“Facebook is an influential factor in developing severe eating disorders,” Dr. Steven Crawford, the Center for Eating Disorders’ associate director, said in the report.
According to the Center for Eating Disorders at Sheppard Pratt, fifty-one percent of people who regularly use the social networking site said they felt more self conscious about their bodies after seeing photos of themselves on the social network.
“Facebook is making it easier for people to spend more time and energy criticizing their own bodies and wishing they looked like someone else,” the Center’s Director, Dr. Harry Brandt, explained.
“In this age of modern technology and constant access to SmartPhones and the internet, it’s becoming increasingly difficult for people to remove themselves from images and other triggers that promote negative body image, low self-esteem and may ultimately contribute to eating disorders,” Brandt added.
As The New York Daily News reports, eighty percent of those surveyed revealed they logged into Facebook “at least once a day,” making it nearly impossible to avoid encountering photos of themselves and their friends.
That level of exposure proved damaging for a significant chunk of the users surveyed: 44 percent said they want to have the same figures as their Facebook friends do, while 32 percent admitted feeling “sad when comparing Facebook photos of themselves to their friend’s photos.”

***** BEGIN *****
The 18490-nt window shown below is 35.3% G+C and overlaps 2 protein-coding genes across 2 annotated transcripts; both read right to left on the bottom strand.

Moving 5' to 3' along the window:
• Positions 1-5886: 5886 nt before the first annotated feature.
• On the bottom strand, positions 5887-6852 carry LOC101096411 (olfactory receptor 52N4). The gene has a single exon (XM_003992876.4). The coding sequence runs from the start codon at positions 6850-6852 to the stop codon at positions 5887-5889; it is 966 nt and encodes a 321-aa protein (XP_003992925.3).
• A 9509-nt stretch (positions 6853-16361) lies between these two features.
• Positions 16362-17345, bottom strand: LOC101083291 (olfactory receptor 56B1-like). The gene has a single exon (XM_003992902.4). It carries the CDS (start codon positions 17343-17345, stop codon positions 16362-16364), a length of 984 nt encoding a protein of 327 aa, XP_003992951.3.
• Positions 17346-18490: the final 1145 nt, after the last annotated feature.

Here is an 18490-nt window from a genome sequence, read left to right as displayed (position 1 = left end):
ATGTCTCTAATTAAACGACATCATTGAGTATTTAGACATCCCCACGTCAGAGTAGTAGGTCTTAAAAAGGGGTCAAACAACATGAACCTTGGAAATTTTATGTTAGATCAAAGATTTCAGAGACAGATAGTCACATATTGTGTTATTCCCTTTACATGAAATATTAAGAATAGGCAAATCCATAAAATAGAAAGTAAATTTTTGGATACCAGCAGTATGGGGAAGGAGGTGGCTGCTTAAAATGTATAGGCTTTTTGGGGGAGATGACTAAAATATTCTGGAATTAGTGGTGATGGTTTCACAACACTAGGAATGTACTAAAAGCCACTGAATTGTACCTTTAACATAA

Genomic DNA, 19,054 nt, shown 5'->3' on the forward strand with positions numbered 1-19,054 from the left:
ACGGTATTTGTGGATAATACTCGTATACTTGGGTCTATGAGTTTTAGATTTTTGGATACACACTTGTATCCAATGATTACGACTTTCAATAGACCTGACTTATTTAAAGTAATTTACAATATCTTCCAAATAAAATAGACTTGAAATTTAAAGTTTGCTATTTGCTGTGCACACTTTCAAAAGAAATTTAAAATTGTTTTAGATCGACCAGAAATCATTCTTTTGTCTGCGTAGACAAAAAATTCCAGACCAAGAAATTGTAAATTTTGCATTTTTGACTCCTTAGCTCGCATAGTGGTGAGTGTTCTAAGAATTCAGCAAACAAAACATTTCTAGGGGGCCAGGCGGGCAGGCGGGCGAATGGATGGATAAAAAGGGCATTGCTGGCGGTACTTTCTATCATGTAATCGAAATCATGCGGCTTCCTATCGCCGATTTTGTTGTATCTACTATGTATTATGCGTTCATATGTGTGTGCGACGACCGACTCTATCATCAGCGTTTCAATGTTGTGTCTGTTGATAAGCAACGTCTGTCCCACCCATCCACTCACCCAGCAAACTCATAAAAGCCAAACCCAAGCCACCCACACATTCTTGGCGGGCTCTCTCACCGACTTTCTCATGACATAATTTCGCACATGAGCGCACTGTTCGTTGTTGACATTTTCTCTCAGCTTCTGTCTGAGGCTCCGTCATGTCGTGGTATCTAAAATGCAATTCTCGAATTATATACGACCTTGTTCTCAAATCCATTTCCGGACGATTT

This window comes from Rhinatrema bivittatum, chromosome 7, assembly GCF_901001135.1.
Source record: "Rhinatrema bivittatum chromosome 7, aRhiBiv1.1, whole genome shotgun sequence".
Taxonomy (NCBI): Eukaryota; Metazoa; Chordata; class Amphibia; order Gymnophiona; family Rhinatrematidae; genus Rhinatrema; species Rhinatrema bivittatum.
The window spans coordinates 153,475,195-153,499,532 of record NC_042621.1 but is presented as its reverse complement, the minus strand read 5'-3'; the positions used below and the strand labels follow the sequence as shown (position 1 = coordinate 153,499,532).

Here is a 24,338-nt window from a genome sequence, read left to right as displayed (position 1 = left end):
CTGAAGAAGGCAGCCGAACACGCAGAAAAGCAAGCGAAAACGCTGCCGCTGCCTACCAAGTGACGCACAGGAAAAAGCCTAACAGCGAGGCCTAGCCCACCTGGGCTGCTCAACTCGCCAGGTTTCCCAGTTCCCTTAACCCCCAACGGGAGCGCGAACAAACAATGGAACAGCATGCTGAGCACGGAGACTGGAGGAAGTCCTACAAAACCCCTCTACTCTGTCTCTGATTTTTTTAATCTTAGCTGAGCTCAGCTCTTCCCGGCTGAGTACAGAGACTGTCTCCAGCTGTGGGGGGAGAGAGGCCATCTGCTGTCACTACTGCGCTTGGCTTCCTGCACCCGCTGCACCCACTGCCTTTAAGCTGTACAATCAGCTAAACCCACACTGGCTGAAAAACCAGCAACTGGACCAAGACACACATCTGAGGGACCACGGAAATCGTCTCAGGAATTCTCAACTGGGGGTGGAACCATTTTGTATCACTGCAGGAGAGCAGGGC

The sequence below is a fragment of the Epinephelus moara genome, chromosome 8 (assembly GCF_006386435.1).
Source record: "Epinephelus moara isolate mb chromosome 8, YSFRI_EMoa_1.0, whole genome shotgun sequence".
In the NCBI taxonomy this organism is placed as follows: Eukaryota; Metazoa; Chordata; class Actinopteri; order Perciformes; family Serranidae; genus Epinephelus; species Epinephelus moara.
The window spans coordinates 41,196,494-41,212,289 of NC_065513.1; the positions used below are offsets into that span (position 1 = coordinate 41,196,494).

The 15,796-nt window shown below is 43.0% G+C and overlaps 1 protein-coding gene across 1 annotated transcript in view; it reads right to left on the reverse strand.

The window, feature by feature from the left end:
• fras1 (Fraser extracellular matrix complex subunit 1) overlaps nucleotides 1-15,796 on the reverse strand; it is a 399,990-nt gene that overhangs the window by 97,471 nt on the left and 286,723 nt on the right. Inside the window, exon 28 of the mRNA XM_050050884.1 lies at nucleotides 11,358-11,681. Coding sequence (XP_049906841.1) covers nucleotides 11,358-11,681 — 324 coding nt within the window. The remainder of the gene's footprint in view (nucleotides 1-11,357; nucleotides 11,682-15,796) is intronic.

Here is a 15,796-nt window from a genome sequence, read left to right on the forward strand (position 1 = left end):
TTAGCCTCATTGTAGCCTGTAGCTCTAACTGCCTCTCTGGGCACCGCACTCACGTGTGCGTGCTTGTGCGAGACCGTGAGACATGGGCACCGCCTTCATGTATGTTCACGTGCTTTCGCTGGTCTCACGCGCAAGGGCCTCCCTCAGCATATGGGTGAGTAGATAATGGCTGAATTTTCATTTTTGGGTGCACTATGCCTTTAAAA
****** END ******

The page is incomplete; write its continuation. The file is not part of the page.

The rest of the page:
While more women than men admitted they’d like to lose some weight, 75 percent compared to 58 percent, men were far more vocal about their dissatisfaction. Forty percent of men said they’ve posted negative comments about their bodies, while only half that number of women had done so.
The researchers claim that spending time looking at photos on Facebook may lead people to obsess about their weight in ways that could prove dangerous.
“As people spend more time thinking about what’s wrong with their bodies, less time is spent on the positive realm and engaging in life in meaningful and fulfilling ways,” Dr. Steven Crawford said.
“When people become more concerned with the image they project online and less concerned with holistic markers of health in real life, their body image may suffer and they may even turn, or return, to harmful fad diets or dangerous weight-control behaviors.”
As Meslema writes, Facebook photo comparisons are also affecting the social lives of Facebook users. Like celebrities who worry about the paparazzi, Facebook users are concerned every time they go out that their photo will show up on the network.
“Facebook is fueling a “camera-ready” mentality,” Crawford said. “People look at photos before an upcoming high school reunion and decide not to go.” Why? Because they think they don’t look good enough.
The center also suggests some tips for people suffering from Facebook-induced body envy, including subscribing to Facebook pages such as “Adios Barbie” and “End Fat Talk.” But if you can’t stop making negative comparisons between yourself and others, you’d better log off.